Concordance of out-of-hospital and emergency department cardiac arrest resuscitation with documented end-of-life choices in Oregon

Derek K. Richardson, Erik Fromme, Dana Zive, Rongwei (Rochelle) Fu, Craig Newgard

Research output: Contribution to journalArticle

32 Citations (Scopus)

Abstract

Study objective Resuscitation measures should be guided by previous patient choices about end-of-life care, when they exist; however, documentation of these choices can be unclear or difficult to access. We evaluate the concordance of a statewide registry of actionable resuscitation orders unique to Oregon with out-of-hospital and emergency department (ED) care provided for patients found by emergency medical services (EMS) in out-of-hospital cardiac arrest. Methods This was a retrospective cohort study of patients found by EMS providers in out-of-hospital cardiac arrest in 5 counties in 2010. We used probabilistic linkage to match patients found in out-of-hospital cardiac arrest with previously signed documentation of end-of-life decisions in the Oregon Physician Orders for Life-Sustaining Treatment (POLST) registry. We evaluated resuscitation interventions in the field and ED. Results There were 1,577 patients found in out-of-hospital cardiac arrest, of whom 82 had a previously signed POLST form. Patients with POLST do-not-resuscitate orders for whom EMS was called had resuscitation withheld or ceased before hospital admission in 94% of cases (95% confidence interval [CI] 83% to 99%). Compared with patients with no POLST or known do-not-resuscitate orders, more patients with attempt resuscitation POLST orders had field resuscitation attempted (84% versus 60%; difference 25%; 95% CI 12% to 37%) and were admitted to hospitals (38% versus 17%; difference 20%; 95% CI 3% to 37%), with no documented misinterpretations of the form once CPR was initiated. Conclusion In this sample of patients in out-of-hospital cardiac arrest, out-of-hospital and ED care was generally concordant with previously documented end-of-life orders in the setting of critical illness. Further research is needed to compare the effectiveness of Oregon's POLST system to other methods of end-of-life order documentation.

Original languageEnglish (US)
Pages (from-to)375-383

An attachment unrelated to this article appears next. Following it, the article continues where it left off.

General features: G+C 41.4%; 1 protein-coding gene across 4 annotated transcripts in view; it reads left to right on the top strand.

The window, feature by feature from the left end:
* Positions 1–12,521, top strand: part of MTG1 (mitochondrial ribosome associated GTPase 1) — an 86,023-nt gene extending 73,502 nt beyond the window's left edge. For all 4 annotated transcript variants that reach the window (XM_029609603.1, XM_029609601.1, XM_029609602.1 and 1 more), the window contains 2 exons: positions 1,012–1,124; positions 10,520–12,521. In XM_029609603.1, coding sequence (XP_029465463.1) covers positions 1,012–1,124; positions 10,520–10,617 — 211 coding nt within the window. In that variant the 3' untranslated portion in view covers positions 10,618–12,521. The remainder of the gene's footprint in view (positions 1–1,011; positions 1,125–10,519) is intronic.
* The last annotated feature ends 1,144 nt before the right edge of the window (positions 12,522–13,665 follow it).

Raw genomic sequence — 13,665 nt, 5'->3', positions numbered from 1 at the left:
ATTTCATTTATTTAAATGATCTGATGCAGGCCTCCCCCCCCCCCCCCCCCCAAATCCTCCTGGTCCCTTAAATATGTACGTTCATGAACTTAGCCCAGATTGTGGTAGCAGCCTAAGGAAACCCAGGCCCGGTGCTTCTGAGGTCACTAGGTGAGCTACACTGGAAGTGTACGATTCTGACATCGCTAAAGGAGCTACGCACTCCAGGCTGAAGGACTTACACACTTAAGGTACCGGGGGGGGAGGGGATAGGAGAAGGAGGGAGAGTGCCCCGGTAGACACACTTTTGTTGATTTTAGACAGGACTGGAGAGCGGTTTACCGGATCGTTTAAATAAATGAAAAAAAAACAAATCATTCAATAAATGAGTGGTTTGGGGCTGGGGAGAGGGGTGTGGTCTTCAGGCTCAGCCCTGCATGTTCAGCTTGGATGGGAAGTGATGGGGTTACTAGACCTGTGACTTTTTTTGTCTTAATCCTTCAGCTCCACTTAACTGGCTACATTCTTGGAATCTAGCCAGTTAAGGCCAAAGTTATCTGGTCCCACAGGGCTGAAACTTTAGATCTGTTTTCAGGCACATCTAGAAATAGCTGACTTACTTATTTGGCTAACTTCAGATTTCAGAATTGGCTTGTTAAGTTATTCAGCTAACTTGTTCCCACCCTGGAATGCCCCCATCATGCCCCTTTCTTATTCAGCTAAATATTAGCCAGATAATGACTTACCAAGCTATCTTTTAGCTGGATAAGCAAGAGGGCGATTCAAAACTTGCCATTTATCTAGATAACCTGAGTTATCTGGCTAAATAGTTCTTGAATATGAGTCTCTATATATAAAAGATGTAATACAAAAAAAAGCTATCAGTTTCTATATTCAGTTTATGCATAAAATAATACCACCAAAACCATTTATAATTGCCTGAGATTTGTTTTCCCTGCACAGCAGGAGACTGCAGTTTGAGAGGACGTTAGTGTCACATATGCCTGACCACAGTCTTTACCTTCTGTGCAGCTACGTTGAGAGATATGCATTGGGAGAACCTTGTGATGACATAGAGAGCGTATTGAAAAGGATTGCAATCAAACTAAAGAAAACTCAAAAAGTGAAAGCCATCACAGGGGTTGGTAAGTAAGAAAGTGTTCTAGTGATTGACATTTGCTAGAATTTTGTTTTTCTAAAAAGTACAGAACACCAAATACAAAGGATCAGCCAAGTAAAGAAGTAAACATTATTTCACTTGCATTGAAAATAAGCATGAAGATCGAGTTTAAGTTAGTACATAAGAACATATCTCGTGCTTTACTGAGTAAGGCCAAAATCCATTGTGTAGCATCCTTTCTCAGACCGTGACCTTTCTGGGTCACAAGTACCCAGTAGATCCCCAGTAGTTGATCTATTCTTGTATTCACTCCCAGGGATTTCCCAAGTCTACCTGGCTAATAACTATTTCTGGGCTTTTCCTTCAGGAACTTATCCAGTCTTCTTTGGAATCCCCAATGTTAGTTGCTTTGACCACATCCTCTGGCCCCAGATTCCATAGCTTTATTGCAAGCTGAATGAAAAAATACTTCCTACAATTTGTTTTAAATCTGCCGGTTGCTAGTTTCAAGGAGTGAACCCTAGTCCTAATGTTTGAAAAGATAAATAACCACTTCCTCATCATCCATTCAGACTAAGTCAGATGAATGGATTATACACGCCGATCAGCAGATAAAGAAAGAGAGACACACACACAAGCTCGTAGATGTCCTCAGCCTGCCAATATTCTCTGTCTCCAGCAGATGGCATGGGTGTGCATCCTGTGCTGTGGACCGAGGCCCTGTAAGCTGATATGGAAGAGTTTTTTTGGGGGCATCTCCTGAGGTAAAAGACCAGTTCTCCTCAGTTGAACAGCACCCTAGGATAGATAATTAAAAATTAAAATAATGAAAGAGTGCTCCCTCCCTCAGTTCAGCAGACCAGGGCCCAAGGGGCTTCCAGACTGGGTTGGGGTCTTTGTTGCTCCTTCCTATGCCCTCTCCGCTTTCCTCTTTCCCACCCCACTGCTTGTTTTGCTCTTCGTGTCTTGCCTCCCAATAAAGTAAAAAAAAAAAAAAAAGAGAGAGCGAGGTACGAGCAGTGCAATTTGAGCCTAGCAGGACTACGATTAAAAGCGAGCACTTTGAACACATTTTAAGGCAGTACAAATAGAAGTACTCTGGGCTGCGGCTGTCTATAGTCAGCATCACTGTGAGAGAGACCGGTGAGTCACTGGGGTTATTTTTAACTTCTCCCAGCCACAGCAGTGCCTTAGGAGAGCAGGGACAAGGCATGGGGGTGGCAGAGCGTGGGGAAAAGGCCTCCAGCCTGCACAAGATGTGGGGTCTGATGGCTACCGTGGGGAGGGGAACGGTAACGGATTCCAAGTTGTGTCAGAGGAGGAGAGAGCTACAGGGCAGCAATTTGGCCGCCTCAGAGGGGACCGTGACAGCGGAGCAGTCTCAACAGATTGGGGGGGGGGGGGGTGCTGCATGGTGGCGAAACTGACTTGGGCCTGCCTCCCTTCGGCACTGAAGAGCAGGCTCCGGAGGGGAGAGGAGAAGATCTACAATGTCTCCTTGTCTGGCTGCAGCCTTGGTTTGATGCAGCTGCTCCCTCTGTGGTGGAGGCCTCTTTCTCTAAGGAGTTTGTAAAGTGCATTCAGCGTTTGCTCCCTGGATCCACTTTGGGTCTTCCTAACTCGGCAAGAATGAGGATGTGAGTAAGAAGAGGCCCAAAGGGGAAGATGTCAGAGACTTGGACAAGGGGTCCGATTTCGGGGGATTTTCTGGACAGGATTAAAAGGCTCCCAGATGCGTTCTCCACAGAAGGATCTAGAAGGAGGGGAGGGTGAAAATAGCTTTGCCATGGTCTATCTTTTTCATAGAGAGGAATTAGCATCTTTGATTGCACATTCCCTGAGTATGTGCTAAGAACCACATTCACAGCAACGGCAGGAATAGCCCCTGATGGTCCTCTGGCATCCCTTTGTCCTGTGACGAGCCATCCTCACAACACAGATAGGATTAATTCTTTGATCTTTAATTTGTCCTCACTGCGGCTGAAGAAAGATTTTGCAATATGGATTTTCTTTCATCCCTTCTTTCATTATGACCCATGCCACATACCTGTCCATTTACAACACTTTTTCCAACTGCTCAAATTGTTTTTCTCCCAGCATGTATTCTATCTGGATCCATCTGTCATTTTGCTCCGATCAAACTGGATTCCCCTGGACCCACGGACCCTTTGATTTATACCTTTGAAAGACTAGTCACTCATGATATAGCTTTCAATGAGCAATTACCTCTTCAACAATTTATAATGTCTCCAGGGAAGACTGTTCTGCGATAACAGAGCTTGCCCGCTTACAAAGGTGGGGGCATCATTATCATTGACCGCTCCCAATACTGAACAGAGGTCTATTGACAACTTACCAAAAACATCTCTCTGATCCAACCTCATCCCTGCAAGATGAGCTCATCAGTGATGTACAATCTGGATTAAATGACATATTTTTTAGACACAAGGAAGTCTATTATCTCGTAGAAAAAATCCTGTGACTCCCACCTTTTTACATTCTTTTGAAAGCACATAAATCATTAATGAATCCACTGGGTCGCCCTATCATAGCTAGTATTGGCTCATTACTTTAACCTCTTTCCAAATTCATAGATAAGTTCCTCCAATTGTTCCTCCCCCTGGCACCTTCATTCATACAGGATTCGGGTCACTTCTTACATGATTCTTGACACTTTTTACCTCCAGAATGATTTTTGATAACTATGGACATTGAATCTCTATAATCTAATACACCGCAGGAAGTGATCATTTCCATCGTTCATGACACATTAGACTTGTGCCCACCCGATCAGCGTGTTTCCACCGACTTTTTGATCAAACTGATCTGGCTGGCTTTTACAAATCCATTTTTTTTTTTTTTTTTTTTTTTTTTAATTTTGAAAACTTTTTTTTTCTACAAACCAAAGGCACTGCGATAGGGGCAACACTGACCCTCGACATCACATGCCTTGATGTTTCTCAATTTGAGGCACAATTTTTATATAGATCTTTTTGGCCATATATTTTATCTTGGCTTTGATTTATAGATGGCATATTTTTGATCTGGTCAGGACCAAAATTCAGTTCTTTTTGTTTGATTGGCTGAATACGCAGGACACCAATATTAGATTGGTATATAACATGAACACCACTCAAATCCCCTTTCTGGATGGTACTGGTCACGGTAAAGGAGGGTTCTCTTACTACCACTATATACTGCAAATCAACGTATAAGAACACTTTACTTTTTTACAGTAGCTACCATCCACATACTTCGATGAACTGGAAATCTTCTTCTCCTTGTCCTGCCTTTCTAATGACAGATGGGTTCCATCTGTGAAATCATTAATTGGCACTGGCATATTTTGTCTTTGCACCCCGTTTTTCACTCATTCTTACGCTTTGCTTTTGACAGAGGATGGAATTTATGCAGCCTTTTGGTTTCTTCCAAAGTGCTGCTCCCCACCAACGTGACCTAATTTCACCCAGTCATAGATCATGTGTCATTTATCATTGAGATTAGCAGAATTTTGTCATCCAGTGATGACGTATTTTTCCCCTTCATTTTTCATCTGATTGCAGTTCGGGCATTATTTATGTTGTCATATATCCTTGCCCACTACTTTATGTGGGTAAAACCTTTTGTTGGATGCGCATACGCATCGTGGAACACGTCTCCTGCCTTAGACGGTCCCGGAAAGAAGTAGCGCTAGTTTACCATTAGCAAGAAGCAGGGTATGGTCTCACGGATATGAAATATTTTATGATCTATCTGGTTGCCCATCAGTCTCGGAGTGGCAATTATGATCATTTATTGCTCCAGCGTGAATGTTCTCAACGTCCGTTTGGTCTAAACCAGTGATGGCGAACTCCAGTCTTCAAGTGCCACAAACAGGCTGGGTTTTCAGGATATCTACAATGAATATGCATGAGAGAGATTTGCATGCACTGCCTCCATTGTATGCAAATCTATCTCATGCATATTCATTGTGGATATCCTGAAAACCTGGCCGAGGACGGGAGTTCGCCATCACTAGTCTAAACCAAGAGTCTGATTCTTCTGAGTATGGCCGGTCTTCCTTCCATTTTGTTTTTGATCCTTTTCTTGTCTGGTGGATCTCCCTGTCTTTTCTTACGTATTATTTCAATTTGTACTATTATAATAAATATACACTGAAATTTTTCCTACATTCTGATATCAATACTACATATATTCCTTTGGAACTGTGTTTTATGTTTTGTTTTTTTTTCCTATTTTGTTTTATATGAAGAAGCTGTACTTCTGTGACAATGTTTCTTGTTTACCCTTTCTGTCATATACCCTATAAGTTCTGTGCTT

Number of pages9
JournalAnnals of Emergency Medicine
Volume63
Issue number4
DOIs
StatePublished - 2014

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Hospital Departments
Heart Arrest
Resuscitation
Hospital Emergency Service
Out-of-Hospital Cardiac Arrest
Resuscitation Orders
Emergency Medical Services
Physicians
Documentation
Confidence Intervals
Registries
Therapeutics
Terminal Care
Cardiopulmonary Resuscitation
Critical Illness
Cohort Studies
Retrospective Studies

ASJC Scopus subject areas

  • Emergency Medicine

Cite this

@article{ec46408acb574a8ba4d36a665f2b6c8d,
title = "Concordance of out-of-hospital and emergency department cardiac arrest resuscitation with documented end-of-life choices in Oregon",
abstract = "Study objective Resuscitation measures should be guided by previous patient choices about end-of-life care, when they exist; however, documentation of these choices can be unclear or difficult to access. We evaluate the concordance of a statewide registry of actionable resuscitation orders unique to Oregon with out-of-hospital and emergency department (ED) care provided for patients found by emergency medical services (EMS) in out-of-hospital cardiac arrest. Methods This was a retrospective cohort study of patients found by EMS providers in out-of-hospital cardiac arrest in 5 counties in 2010. We used probabilistic linkage to match patients found in out-of-hospital cardiac arrest with previously signed documentation of end-of-life decisions in the Oregon Physician Orders for Life-Sustaining Treatment (POLST) registry. We evaluated resuscitation interventions in the field and ED. Results There were 1,577 patients found in out-of-hospital cardiac arrest, of whom 82 had a previously signed POLST form. Patients with POLST do-not-resuscitate orders for whom EMS was called had resuscitation withheld or ceased before hospital admission in 94{\%} of cases (95{\%} confidence interval [CI] 83{\%} to 99{\%}). Compared with patients with no POLST or known do-not-resuscitate orders, more patients with attempt resuscitation POLST orders had field resuscitation attempted (84{\%} versus 60{\%}; difference 25{\%}; 95{\%} CI 12{\%} to 37{\%}) and were admitted to hospitals (38{\%} versus 17{\%}; difference 20{\%}; 95{\%} CI 3{\%} to 37{\%}), with no documented misinterpretations of the form once CPR was initiated. Conclusion In this sample of patients in out-of-hospital cardiac arrest, out-of-hospital and ED care was generally concordant with previously documented end-of-life orders in the setting of critical illness. Further research is needed to compare the effectiveness of Oregon's POLST system to other methods of end-of-life order documentation.",